It is of vital importance that each and every woman plan to give birth in an environment that she feels safe in and with support of the people/professionals that she desires. Homebirth, hospital birth, birth center birth, midwife attended birth, unattended birth... these are all choices. No one way is right or wrong. Your birth choices should be made with careful consideration of the benefits and risks associated with them. You deserve to be treated with love and respect during your entire pregnancy, delivery and postpartum period. This is a day that you will remember for the rest of your life so make your choices wisely.

Develop an honest and trustworthy relationship with anyone who will be in attendance at your birth. If there is friction at your birth, there may be delays in progression. All of your energy and attention will need to be focused on the task at hand. Labor can be the toughest yet most satisfying job you will ever do. Doing it your way will be not only rewarding but empowering to you as a mother.


Water birth is the process of giving birth (or at least spending part of your labor) in a pool of water. Being in water provides birthing women with privacy and autonomy, while helping them to cope with contractions.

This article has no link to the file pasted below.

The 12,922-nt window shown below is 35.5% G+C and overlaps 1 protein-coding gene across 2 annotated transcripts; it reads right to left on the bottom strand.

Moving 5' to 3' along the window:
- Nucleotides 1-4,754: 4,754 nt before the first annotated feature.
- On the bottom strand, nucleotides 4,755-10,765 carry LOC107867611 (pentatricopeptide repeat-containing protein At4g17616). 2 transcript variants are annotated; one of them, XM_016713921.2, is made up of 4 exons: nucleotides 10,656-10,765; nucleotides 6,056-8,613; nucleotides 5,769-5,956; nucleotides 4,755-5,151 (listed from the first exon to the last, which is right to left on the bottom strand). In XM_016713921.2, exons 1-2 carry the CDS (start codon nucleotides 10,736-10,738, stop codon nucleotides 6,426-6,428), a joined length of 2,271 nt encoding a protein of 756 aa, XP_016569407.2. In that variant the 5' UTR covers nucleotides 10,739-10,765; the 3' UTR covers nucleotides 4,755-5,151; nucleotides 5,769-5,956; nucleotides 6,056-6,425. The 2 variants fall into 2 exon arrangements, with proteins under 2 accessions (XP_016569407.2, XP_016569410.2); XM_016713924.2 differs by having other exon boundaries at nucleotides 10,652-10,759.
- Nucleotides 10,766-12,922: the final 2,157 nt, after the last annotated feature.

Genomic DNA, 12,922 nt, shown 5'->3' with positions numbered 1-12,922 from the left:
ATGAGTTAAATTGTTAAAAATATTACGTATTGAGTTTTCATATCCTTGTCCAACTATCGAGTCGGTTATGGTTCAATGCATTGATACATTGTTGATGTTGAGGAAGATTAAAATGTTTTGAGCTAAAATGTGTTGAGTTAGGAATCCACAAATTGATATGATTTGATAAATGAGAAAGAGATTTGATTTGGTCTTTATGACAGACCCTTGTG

What are the perceived benefits of water birth?

Until you're in labor it can be hard to know for sure what things will best help you cope with contractions. However, many women do plan for a water birth, and make sure to take steps to keep it a viable option should they find it helpful.   If you want a water birth, your care provider choice is very important. Find a midwife or doctor that is experienced in providing water births. Do your research and choose your care provider carefully to make sure you are supported and have the options you desire available to you at your birth.  

How Will My Baby Breath During A Water Birth? 
When we see a birth out of the water, we often notice baby is quickly breathing and crying. However, simply exiting the womb doesn't trigger breathing. Babies are triggered to breath when they feel the change in temperature and experience a change in placental perfusion.  When a birthing pool is kept at a safe temperature, a baby will continue to receive oxygen via the umbilical cord. Once brought gently out of the tub, the change in temperature will trigger baby to take that first breath.